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10

There's little difference between the files. When you view a WordPress page, the first file called is index.php. And it is, essentially, your "Method 1:" define('WP_USE_THEMES', true); /** Loads the WordPress Environment and Template */ require ('./wp-blog-header.php'); The blog header file (that queues up the rest of WordPress) loads wp-load.php ...


4

The "right way" is to not include it at all and use WordPress provided means for AJAX in themes and plugins.


2

Method 2, wp-load.php is the access to all functions of WP, that's all. The first line you can remove, not necessarily.


2

In the generic case, there is no performant solution other than to check every file and folder that is publicly accessible, and then all the parent folders. Since this is not a feasible or excusable operation to perform on every page load or request, you're left with two other options: Define the location manually, which is not an unreasonable request ...


2

You're making something completely wrong. Header comment In your main file, you need the following comment on top (ex. taken from Contact form 7): <?php /* Plugin Name: Contact Form 7 Plugin URI: http://contactform7.com/ Description: Just another contact form plugin. Simple but flexible. Author: Takayuki Miyoshi Author URI: ...


2

I think Wordpress is having problem with the url of your external script and throws a 404 error from the handle_404() function in the wp class in /wp-includes/class-wp.php You can try to overcome that using for example status_header(200) <?php define('WP_USE_THEMES', false); require('../wp-blog-header.php'); status_header(200); header('Content-type: ...


2

You can install CI as a theme or a directory in a theme. Then load the files in the theme’s functions.php and create the output with CI. You can use all the WordPress code here. As far as I’m aware there will be no conflicts between CodeIgniter’s reserved names and WordPress. But I am not so sure about the usefulness of this combination. You will not need ...


1

If you place the file in the WP root directory, e.g. http://mysite.com/myscript.php require( dirname(__FILE__) . '../blog/wp-load.php' ); if (function_exists('wp_create_user')) { echo "wp_create_user() found"; } If you are in a different directory, just make sure you are loading wp-load.php from the proper location.


1

Sagive, wp-blog-header.php loaded in the index.php on each page request. AJAX calls included (if that's what you mean "time after time". Then it loads template-loader.php. This has nothing to do with the SQLs you see, and not with the "spikes". Install the Query Monitor plugin to see your SQLs better in the Debug Bar. Do not publish sensitive information ...


1

HTTP is a stateless protocol and it will initialize the whole WordPress system each time a request hits any page in the server. Scripts like wp-blog-header.php, template-loader etc are required to properly initialize WordPress.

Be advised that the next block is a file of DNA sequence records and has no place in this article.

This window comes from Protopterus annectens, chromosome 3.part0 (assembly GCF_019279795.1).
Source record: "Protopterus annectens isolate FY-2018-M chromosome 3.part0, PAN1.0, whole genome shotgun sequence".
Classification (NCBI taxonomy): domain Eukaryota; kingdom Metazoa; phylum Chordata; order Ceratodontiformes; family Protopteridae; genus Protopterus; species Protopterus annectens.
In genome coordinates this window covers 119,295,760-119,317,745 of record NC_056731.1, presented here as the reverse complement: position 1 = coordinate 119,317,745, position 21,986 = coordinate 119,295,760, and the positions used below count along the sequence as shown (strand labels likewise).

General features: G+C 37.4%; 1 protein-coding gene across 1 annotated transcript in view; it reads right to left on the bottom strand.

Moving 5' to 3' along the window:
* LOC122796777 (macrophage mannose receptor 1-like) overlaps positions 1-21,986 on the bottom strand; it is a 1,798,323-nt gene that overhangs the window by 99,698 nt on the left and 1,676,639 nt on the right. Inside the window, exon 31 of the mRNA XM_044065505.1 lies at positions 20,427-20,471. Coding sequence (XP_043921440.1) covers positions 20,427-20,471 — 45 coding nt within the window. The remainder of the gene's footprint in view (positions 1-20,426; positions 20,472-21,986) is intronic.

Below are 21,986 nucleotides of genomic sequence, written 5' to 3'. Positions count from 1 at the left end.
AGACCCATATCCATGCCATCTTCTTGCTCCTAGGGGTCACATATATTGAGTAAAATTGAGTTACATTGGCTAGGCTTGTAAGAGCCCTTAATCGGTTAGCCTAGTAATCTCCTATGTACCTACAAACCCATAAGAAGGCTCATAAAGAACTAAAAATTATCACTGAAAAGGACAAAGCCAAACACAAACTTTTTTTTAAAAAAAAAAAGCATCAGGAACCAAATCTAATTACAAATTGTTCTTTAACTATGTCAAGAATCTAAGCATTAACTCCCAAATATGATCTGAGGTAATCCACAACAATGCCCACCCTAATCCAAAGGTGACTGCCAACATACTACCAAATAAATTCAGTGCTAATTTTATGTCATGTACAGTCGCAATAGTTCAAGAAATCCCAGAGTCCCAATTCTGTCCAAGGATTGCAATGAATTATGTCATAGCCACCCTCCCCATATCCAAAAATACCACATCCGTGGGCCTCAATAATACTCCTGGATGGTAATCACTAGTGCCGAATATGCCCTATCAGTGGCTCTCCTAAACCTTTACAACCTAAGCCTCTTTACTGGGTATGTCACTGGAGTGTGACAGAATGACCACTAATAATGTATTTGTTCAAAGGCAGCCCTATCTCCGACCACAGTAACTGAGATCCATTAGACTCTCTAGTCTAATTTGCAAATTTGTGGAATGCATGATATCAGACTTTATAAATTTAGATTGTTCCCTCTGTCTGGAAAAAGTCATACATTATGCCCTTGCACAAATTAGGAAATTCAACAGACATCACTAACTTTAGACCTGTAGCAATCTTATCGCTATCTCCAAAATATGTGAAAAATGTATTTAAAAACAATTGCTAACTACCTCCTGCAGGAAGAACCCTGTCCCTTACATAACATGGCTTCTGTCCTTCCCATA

1

The no no about loading wp-* files directly are reasonable when you are developing a WordPress plugin or theme, but if you are developing an external code that require WP (and that seems your case) than you must require that files, there is no alternatives. Consider that including wp-blog-header.php is needed when you need to handle WordPress urls, or full ...


1

Include wp-load.php, not wp-blog-header.php. Better yet, hook onto the execution of a standard WordPress request and die early. isset( $_GET['my_conditional_check'] ) && add_action( 'plugins_loaded', 'my_xml_output' ); function my_xml_output() { // do my stuff exit; } This'll run WordPress, then my_xml_output(), then die before the request ...


1

As per the Codex, http://codex.wordpress.org/Integrating_WordPress_with_Your_Website <?php require('/the/path/to/your/wp-blog-header.php'); ?> Whether or not your means and method is foolproof is entirely dependent upon your setup and the locations in which you are placing your scripts, relative to your WordPress installation. Assuming you follow ...


1

wp-includes/general-template.php:2102 is the function wp_admin_css(). On the login page this function is called in login_header(). Your theme or some plugin trys to send an HTTP header after that, probably during the actions login_enqueue_scripts or login_head. wp-includes/option.php on:569 is in function wp_user_settings(); a cookie is set here. Cookies ...


1

Ok, I've fixed it. Turns out that there was a php class name that was getting redeclared. Declared once in the theme, and once in the plugin.


1

There are likely more elegant ways to do this sort of thing, but the quickest and easiest, using your code, would be to move the PHP conditional out of the CSS conditional. e.g. change this: <!--[if lt IE 9]><?php if(is_home() )?> <script type="text/javascript" src="<?php bloginfo('template_url'); ...



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